Netflix Ordered to Stop Recruiting Executives from Rivals

Winning over top talent used to be easy pickings. Now, a ruling handed down yesterday afternoon could suppress competition, restrict employee mobility, and reduce salary levels across the entertainment sector. What does it all mean and . . .  more to the point . . . are other industries now in the crosshairs? Let’s go inside the Los Angeles courtroom.

December 12, 2019 – A judge in California has just issued an injunction against streaming powerhouse Netflix, prohibiting it from attempting to hire Fox TV and film executives who are under contract. The ruling yesterday afternoon in LA Superior Court hands a win to Twentieth Century Fox Film Corp and Fox 21, the studios that sued Netflix three years ago for allegedly poaching their senior brass (see insert below).

Walt Disney Company earlier this year acquired the Fox units as part of its $71 million-plus acquisition of 21st Century Fox Entertainment. Walt Disney has subsequently rolled out a rival streaming service, Disney+, which signed up 10 million subscribers on its first day.

The platform is expected to be a major contender to Netflix for viewers, who continue to cut their ties to cable services around the globe.

Netflix Talent Poaching Turns Into Employee Mobility Referendum
A month after Netflix was lambasted by Fox for ‘illegally’ poaching two executives under contract, the streaming service has struck back, charging ‘unlawful and anti-competitive business practices.’ 21st Century Fox had originally said that Netflix had poached programming executive Tara Flynn and marketing executive Marcos Waltenberg. Fox said that Netflix was fully aware of employment agreements before inducing the executives to breach their contracts.

According to the Wall Street Journal and other news sources, big players in Hollywood are battling to sign up top talent – from executives to film creators – as competition over streaming intensifies. Netflix, according to recruiters who recruit for the company as well as those who steal talent from it, has aggressively gone after top executives with crucial and much needed Hollywood experience.

Its tool of choice to lure that talent: massive pay packages that include company stock, which has allowed the company to undertake an aggressive hiring and spending spree that has helped turn Netflix into the dominant global streaming provider and Wall Street investment darling. That all may be coming to an end, according to the West Coast ruling.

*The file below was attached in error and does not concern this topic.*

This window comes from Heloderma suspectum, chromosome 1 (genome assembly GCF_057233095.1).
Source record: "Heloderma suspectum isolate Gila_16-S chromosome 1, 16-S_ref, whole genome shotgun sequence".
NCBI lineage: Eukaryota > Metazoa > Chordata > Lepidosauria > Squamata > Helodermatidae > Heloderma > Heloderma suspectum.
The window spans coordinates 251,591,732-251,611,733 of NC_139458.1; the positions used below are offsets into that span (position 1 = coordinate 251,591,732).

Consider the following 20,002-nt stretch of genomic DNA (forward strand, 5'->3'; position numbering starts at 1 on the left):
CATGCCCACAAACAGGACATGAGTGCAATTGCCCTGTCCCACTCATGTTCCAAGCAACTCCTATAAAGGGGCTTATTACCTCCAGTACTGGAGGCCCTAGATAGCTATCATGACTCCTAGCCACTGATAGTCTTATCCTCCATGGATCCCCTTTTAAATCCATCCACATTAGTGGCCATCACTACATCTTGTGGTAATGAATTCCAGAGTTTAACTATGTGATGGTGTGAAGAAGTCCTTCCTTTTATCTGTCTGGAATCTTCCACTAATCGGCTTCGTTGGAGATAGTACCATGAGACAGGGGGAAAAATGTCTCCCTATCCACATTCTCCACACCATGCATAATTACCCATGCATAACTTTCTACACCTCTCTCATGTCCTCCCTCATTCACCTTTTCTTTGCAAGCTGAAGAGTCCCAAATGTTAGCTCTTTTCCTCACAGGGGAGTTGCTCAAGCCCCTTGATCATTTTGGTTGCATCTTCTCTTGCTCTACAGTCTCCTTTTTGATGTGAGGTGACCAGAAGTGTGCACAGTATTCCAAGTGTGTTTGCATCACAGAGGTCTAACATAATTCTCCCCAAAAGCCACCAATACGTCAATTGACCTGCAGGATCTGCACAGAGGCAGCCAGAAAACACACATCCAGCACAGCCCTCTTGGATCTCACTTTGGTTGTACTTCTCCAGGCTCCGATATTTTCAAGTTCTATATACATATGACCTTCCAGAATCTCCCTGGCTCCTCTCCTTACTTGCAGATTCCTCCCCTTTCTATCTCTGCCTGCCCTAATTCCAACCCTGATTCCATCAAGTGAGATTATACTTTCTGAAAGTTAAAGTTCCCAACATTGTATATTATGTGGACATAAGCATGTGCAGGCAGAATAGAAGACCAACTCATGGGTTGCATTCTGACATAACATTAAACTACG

Related: Options Group Releases Annual Pay Data Report to Wall Street

In its 2016 complaint, Fox said Netflix had orchestrated a “brazen campaign to unlawfully target, recruit and poach valuable Fox executives by illegally inducing them to break their employment contracts with Fox to work at Netflix.” Netflix said that Fox’s contracts were the ones that were “unlawful and unenforceable” because they “unreasonably restrict employee mobility, stifle competition and artificially suppress salary levels.”

Talent Poaching Rampant, Yet Often Uncontested at American Companies
A full quarter of U.S. businesses are experiencing a marked increase in talent raids at the C-suite level. Yet most are woefully unprepared to combat the problem head on. This is among the key findings of a talent retention survey of nearly 400 human resource professionals conducted by Marlin Hawk, a global leadership advisory firm focused on next-generation talent, and Greenwich, Conn-based Hunt Scanlon Media. 

In yesterday afternoon’s ruling, Judge Marc D. Gross said the streaming giant doesn’t have the standing to challenge employment agreements at Fox and may not solicit Fox employees who are under fixed term contracts.

Netflix is likely to appeal the ruling.

Related: Diving Into the Deep End of the Talent Pool

Contributed by Scott A. Scanlon, Editor-in-Chief; Dale M. Zupsansky, Managing Editor; and Stephen Sawicki, Managing Editor – Hunt Scanlon Media

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